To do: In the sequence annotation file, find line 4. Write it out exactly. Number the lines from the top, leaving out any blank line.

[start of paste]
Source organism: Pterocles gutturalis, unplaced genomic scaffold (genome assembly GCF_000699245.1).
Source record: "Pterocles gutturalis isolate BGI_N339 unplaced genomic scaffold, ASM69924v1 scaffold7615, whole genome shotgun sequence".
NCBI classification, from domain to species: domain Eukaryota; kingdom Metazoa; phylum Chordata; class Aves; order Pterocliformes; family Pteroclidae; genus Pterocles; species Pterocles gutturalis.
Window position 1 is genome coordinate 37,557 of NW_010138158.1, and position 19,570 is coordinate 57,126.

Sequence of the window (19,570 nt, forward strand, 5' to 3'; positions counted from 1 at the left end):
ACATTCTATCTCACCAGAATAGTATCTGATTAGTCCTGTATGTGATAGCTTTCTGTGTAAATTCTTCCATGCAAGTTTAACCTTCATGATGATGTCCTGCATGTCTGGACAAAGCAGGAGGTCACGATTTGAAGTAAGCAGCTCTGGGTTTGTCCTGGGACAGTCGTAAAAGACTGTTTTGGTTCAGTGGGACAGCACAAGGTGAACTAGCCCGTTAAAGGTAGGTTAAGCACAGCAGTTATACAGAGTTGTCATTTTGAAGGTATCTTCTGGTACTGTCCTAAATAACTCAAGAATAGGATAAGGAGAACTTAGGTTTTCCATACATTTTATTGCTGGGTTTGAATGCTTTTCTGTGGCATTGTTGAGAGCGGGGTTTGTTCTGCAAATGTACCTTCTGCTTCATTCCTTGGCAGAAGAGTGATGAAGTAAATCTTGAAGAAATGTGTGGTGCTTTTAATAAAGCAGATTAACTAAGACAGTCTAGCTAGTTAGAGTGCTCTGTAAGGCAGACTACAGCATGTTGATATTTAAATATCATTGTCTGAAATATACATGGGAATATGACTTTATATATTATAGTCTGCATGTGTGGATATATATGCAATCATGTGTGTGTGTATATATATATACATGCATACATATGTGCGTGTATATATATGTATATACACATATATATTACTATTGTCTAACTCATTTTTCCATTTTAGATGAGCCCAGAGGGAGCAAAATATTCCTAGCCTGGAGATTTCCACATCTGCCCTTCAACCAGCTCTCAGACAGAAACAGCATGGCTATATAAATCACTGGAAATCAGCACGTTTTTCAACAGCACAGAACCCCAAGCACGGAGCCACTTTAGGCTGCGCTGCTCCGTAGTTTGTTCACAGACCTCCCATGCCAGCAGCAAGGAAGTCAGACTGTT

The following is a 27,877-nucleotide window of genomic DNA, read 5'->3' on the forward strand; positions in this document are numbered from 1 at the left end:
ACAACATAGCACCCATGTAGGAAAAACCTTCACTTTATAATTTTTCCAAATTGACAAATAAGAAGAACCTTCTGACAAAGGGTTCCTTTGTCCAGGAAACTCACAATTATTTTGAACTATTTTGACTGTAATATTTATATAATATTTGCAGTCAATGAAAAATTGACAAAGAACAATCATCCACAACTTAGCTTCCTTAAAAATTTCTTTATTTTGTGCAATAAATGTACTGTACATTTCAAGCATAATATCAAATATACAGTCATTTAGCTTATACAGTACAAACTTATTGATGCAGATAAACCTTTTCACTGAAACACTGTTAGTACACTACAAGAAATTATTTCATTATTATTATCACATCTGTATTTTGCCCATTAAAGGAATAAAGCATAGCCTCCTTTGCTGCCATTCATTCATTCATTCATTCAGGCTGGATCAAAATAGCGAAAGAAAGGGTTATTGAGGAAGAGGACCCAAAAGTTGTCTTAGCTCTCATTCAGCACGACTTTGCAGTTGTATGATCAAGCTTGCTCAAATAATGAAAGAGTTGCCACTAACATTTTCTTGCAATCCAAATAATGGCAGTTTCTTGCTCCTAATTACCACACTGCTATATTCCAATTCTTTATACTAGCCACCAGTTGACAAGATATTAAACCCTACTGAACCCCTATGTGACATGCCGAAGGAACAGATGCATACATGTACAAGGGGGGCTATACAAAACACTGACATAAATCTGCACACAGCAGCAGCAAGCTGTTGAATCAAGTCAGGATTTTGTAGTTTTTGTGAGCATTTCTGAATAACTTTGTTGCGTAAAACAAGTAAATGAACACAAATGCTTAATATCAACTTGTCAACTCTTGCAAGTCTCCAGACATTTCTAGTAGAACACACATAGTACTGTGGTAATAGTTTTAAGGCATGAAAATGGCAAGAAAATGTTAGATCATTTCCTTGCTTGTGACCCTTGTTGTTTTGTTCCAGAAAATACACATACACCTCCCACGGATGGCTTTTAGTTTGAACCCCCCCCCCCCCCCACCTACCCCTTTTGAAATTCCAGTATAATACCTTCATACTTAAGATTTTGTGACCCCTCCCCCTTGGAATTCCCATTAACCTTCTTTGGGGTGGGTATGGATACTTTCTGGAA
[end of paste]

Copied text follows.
Window position 1 is genome coordinate 37,557 of NW_010138158.1, and position 19,570 is coordinate 57,126.